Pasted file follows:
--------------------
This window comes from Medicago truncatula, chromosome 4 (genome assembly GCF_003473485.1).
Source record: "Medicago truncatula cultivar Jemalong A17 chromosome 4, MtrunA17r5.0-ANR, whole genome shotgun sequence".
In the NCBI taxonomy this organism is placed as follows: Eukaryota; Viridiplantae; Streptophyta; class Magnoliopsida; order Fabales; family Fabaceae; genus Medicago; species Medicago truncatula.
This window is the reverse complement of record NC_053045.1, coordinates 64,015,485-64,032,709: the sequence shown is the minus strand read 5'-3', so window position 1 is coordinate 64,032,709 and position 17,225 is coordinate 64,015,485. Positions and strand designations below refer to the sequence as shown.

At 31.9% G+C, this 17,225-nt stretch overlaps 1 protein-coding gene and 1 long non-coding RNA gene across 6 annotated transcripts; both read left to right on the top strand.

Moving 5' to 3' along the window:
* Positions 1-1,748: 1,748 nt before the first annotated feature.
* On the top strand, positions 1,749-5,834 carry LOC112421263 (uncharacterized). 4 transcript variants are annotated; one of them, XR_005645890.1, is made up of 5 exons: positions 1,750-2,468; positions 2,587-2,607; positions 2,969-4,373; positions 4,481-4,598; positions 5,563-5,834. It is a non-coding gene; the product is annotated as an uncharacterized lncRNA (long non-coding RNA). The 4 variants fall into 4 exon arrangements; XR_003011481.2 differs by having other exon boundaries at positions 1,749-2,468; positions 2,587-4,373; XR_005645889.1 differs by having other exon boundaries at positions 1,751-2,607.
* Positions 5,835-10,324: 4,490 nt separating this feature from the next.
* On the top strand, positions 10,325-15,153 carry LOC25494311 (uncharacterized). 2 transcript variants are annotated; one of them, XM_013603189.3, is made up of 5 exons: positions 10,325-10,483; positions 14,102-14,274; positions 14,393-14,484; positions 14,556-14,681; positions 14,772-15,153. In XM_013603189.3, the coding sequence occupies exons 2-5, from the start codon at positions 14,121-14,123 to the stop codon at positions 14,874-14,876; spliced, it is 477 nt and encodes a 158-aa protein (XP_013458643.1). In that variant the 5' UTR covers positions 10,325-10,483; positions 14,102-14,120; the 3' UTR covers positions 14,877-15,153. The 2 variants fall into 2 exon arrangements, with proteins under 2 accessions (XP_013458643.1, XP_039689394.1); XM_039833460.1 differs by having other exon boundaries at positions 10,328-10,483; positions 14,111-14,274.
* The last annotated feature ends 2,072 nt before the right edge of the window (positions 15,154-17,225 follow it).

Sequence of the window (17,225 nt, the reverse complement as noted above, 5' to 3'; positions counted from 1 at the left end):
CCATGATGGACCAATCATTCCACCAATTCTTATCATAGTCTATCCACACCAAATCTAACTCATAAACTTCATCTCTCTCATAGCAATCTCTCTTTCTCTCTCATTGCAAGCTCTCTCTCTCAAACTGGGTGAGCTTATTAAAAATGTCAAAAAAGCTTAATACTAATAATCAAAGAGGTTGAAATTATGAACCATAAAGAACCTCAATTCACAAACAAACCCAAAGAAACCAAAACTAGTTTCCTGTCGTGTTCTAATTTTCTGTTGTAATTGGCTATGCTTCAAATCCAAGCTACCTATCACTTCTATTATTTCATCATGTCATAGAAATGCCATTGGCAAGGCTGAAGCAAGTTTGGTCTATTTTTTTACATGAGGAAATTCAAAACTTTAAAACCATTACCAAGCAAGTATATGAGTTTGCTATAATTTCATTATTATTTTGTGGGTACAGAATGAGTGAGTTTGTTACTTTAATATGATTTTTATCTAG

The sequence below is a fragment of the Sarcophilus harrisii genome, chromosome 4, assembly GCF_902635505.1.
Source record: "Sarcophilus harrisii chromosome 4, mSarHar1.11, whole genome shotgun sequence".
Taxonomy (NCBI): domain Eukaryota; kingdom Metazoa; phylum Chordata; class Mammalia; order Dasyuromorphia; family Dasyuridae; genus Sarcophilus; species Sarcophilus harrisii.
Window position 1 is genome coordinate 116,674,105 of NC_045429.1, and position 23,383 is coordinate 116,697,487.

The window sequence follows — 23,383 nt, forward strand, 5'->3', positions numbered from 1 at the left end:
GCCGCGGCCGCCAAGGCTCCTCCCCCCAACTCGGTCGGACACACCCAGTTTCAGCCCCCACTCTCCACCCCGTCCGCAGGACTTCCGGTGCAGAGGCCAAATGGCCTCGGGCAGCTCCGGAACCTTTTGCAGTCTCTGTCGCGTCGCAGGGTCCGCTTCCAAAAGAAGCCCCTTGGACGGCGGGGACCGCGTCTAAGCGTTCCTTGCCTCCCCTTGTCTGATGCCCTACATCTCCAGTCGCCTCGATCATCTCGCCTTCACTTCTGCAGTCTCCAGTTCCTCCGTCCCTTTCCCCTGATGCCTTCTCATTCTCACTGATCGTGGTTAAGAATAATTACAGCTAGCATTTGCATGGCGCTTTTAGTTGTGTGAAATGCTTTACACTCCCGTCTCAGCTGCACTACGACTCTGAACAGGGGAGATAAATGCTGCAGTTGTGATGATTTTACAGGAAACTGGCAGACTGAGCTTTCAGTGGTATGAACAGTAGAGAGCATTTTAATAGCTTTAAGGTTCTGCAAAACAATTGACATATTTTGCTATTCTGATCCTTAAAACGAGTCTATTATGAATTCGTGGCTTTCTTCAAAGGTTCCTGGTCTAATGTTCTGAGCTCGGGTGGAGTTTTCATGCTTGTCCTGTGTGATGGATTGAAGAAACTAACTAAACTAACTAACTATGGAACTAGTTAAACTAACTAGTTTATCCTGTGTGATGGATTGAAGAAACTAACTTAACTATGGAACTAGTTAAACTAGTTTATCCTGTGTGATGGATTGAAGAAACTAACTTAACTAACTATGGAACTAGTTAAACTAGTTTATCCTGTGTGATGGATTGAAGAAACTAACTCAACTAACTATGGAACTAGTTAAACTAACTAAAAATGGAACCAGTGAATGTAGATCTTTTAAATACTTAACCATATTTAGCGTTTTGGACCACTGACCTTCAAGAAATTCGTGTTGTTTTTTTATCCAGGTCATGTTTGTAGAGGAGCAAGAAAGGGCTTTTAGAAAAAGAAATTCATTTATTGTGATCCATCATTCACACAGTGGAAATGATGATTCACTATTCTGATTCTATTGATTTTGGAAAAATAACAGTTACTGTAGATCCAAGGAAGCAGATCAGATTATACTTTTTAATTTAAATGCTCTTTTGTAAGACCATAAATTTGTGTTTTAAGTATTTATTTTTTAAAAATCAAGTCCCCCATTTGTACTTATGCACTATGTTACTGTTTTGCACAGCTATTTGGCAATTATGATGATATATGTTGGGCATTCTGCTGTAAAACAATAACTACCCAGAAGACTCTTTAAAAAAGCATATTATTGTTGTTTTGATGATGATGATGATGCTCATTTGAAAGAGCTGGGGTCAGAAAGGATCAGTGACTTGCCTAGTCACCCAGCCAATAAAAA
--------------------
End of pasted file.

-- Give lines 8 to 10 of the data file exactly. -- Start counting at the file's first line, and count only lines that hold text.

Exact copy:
* On the top strand, positions 1,749-5,834 carry LOC112421263 (uncharacterized). 4 transcript variants are annotated; one of them, XR_005645890.1, is made up of 5 exons: positions 1,750-2,468; positions 2,587-2,607; positions 2,969-4,373; positions 4,481-4,598; positions 5,563-5,834. It is a non-coding gene; the product is annotated as an uncharacterized lncRNA (long non-coding RNA). The 4 variants fall into 4 exon arrangements; XR_003011481.2 differs by having other exon boundaries at positions 1,749-2,468; positions 2,587-4,373; XR_005645889.1 differs by having other exon boundaries at positions 1,751-2,607.
* Positions 5,835-10,324: 4,490 nt separating this feature from the next.
* On the top strand, positions 10,325-15,153 carry LOC25494311 (uncharacterized). 2 transcript variants are annotated; one of them, XM_013603189.3, is made up of 5 exons: positions 10,325-10,483; positions 14,102-14,274; positions 14,393-14,484; positions 14,556-14,681; positions 14,772-15,153. In XM_013603189.3, the coding sequence occupies exons 2-5, from the start codon at positions 14,121-14,123 to the stop codon at positions 14,874-14,876; spliced, it is 477 nt and encodes a 158-aa protein (XP_013458643.1). In that variant the 5' UTR covers positions 10,325-10,483; positions 14,102-14,120; the 3' UTR covers positions 14,877-15,153. The 2 variants fall into 2 exon arrangements, with proteins under 2 accessions (XP_013458643.1, XP_039689394.1); XM_039833460.1 differs by having other exon boundaries at positions 10,328-10,483; positions 14,111-14,274.